Celtic Museum Glauberg, Hesse Building, Wetteraukreis Project, Design, Image
Celtic Museum, Glauburg, Germany : Architecture
Glauberg Museum Building – design by Kada Wittfeld Architektur in Germany
26 May 2011
Celtic Museum Glauburg
Location: Wetteraukreis, Hesse, Germany – northeast of Frankfurt am Main
A museum for Celtic art, in direct proximity to a historic burial mound. ADDED VALUE Similar to an excavated archaeological find, the metal body of the museum juts out from the landscape and forms a counterpart to the burial mound. More of a mysterious object itself rather than architecture, the museum should be stumbled upon by its visitors as a marker of landscape discovery.
CELTIC MUSEUM GLAUBERG | GERMANY
Because of its strategic position and sweeping view, the plateau at the edge of Wetterau was a favourite settlement area from the 5th millennium BC until the High Middle Ages. The remains of the settlements can still be seen in the park and make the Glauberg – with the help of the myths and legends about the inhabitants of the Glauberg – a very special place, not only for researchers. In the 1930s, excavations were already being conducted, but had to be suspended with the turmoil of the war. But what the archaeologists discovered from the geomagnetic aerial photos and brought to light between 1994 and 2000 was beyond their wildest dreams.
The sensational discovery of the Celtic princely tombs with substantial, fully preserved burial objects, the cult area and its settlement makes it one of the most important Celtic archaeological and research sites in Europe today. The cult surrounding the ca. 20 ha large archaeological area with the reconstructed burial mound and sections of the processional routes is immediately noticeable. The gentle topography stretches impressively up to the horizon.
Out of respect for the distinctive location, the architecture avoids great gestures and withdraws in favour of the historically formed landscape. The Celtic museum merges into the spacious landscape as a clearly contoured and distinct structure. Half concealed in the slope, it is oriented to the Celtic mound, thus consciously allowing it to be the principal player, whose central function as a landscape element is supported by the museum as a “perception intensifier”.
The protected space under the mighty overhang serves as the start and end point of the tour on the archaeological trail and for the exploration of the museum. A broad flight of steps in the building welcomes visitors and guides them gradually to the exhibition. The closed volume provides an exhibition situation that does justice to the light-sensitive exhibits and allows visitors to completely immerse themselves in the Celtic world. One of the highlights of the exhibition is the large panorama window, which offers an impressive view of the burial mound, thus incorporating it into the exhibition itself. The roof as a viewing platform offers a panoramic view of the landscape and reveals the sky.
The architecture of the exhibition is based on the superordinate principle of layering, inspired by the procedures of an archaeological excavation. The history and culture of the Celts is exposed in individual layers and models different zones and transitions in a neutral space. Differently shaped horizontal, vertically layered bands, projecting and receding, form changeable exhibits. These offer various presentation options and permit the integration of flat showcases, media stations, and glass display cabinets. There is no strict route to be followed, but rather an open, flexible exhibition concept bringing together the various aspects of the Celtic world. Every time visitors tour the exhibition, they discover something new and thus become ‘fellow researchers’.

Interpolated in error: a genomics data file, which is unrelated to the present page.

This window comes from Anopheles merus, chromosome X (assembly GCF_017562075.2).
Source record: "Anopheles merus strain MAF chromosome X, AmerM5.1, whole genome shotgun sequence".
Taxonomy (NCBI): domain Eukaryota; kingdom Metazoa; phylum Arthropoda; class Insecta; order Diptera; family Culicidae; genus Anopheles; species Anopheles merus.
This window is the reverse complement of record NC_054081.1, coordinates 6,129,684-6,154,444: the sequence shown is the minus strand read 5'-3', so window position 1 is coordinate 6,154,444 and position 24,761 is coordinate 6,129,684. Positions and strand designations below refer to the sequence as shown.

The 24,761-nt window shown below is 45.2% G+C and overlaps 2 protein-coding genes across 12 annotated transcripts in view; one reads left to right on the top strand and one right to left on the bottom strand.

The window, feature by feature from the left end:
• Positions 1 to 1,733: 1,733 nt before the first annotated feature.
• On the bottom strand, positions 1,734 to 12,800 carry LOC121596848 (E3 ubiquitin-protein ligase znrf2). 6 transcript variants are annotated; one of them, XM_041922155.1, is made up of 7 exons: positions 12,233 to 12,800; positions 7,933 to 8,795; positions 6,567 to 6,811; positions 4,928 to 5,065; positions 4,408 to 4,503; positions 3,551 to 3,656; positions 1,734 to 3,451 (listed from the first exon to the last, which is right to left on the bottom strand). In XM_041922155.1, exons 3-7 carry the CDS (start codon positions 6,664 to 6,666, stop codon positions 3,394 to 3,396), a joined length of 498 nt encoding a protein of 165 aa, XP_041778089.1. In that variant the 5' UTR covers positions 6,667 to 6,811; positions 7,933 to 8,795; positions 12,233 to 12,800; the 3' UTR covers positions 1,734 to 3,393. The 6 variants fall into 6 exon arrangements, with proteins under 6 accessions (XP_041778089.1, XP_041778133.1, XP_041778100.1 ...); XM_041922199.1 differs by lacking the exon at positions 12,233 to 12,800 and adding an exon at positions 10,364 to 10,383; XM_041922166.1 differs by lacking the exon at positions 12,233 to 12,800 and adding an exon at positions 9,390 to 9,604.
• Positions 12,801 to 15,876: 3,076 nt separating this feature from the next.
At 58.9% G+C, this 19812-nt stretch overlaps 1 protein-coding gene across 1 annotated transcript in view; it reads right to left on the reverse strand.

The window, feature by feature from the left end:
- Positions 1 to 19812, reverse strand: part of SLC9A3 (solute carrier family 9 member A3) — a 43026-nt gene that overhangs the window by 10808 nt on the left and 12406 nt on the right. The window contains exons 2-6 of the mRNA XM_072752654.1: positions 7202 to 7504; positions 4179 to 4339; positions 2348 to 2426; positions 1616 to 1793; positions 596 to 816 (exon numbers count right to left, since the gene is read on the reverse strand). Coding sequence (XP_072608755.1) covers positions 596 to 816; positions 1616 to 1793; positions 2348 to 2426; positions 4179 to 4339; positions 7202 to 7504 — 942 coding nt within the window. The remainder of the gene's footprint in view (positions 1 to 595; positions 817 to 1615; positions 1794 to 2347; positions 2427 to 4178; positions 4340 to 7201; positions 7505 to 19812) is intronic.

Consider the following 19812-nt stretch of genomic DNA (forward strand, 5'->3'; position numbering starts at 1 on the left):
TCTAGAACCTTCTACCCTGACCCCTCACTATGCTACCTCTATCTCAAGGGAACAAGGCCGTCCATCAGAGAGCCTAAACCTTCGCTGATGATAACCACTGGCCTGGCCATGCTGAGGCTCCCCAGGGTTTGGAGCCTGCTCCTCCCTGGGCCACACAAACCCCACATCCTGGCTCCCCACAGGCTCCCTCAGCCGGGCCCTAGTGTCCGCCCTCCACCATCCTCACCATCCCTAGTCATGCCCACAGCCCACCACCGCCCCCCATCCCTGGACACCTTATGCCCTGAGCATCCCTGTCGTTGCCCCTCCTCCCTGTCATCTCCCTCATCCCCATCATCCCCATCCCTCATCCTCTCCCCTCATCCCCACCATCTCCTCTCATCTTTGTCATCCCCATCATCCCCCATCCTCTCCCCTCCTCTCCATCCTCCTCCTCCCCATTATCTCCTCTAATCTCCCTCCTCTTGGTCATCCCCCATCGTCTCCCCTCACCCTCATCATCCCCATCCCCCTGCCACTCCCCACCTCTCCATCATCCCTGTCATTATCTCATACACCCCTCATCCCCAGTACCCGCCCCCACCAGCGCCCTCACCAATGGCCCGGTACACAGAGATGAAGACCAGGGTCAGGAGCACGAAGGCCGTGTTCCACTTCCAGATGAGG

MATERIAL AND CONSTRUCTION
The compact form is supported by a casing of large-format Corten steel plates. On the one hand, the material evokes associations with earthiness and weightiness, and on the other a reminiscence of the Celts’ progressive and skilfully artistic handling of metals. The rooms are as far as possible column-free thanks to six-metre-high steel frameworks in the closed side walls, which serve as supports for the light ceilings. The anchorage is a conventional solid reinforced concrete construction.
ECONOMY AND ECOLOGY
The compact building form and low surface area of the museum reduces the primary energy requirement and seals only a small area of the landscape. The ventilated metal façade of Corten steel represents an optimal energy standard, permanently protects the construction and minimises operating expenses due to a lack of ongoing maintenance costs. Highly insulating, recyclable building materials and thermal insulation glazing also contribute to cost reduction.
The technical building services were also designed with a view to sustainability and meet this requirement with a CO2-neutral wood pellet heating and a ventilation system with highly efficient heat recovery.
Celtic Museum Glauberg – Building Information
LOCATION: Glauburg, Land Hessen (D)
CLIENT: federal state of Hessen represented by HMWK and HBM
IMPLEMENTATION: 2008-11, competition 1st prize 2006
CONSTRUCTION VOLUME: gfa 2,190 m² cubature 9,500 m³
AWARDS: ‘Auszeichnung vorbildlicher Bauten in Hessen 2011’
PHOTOGRAPHER: Werner Huthmacher, Berlin
Celtic Museum Glauberg images / information from Kada Wittfeld Architektur
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image from architect
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Celtic Museum Glauburg Building